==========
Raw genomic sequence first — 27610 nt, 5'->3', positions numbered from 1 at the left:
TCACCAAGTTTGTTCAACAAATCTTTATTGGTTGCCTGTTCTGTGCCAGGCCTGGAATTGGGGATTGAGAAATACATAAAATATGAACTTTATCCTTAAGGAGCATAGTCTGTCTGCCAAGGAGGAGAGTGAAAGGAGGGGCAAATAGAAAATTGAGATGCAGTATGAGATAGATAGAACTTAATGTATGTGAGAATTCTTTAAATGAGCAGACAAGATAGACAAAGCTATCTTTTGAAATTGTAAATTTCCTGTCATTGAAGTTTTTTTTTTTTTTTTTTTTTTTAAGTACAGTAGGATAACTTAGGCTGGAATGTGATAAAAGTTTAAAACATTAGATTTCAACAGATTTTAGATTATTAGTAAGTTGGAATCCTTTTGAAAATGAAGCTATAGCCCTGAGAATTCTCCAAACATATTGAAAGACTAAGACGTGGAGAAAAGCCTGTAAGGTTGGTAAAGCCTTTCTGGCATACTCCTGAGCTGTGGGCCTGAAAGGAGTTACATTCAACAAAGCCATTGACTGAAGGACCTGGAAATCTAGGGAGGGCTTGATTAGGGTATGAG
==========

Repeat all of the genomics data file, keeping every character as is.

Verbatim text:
Raw genomic sequence first — 27610 nt, 5'->3', positions numbered from 1 at the left:
TCACCAAGTTTGTTCAACAAATCTTTATTGGTTGCCTGTTCTGTGCCAGGCCTGGAATTGGGGATTGAGAAATACATAAAATATGAACTTTATCCTTAAGGAGCATAGTCTGTCTGCCAAGGAGGAGAGTGAAAGGAGGGGCAAATAGAAAATTGAGATGCAGTATGAGATAGATAGAACTTAATGTATGTGAGAATTCTTTAAATGAGCAGACAAGATAGACAAAGCTATCTTTTGAAATTGTAAATTTCCTGTCATTGAAGTTTTTTTTTTTTTTTTTTTTTTTAAGTACAGTAGGATAACTTAGGCTGGAATGTGATAAAAGTTTAAAACATTAGATTTCAACAGATTTTAGATTATTAGTAAGTTGGAATCCTTTTGAAAATGAAGCTATAGCCCTGAGAATTCTCCAAACATATTGAAAGACTAAGACGTGGAGAAAAGCCTGTAAGGTTGGTAAAGCCTTTCTGGCATACTCCTGAGCTGTGGGCCTGAAAGGAGTTACATTCAACAAAGCCATTGACTGAAGGACCTGGAAATCTAGGGAGGGCTTGATTAGGGTATGAG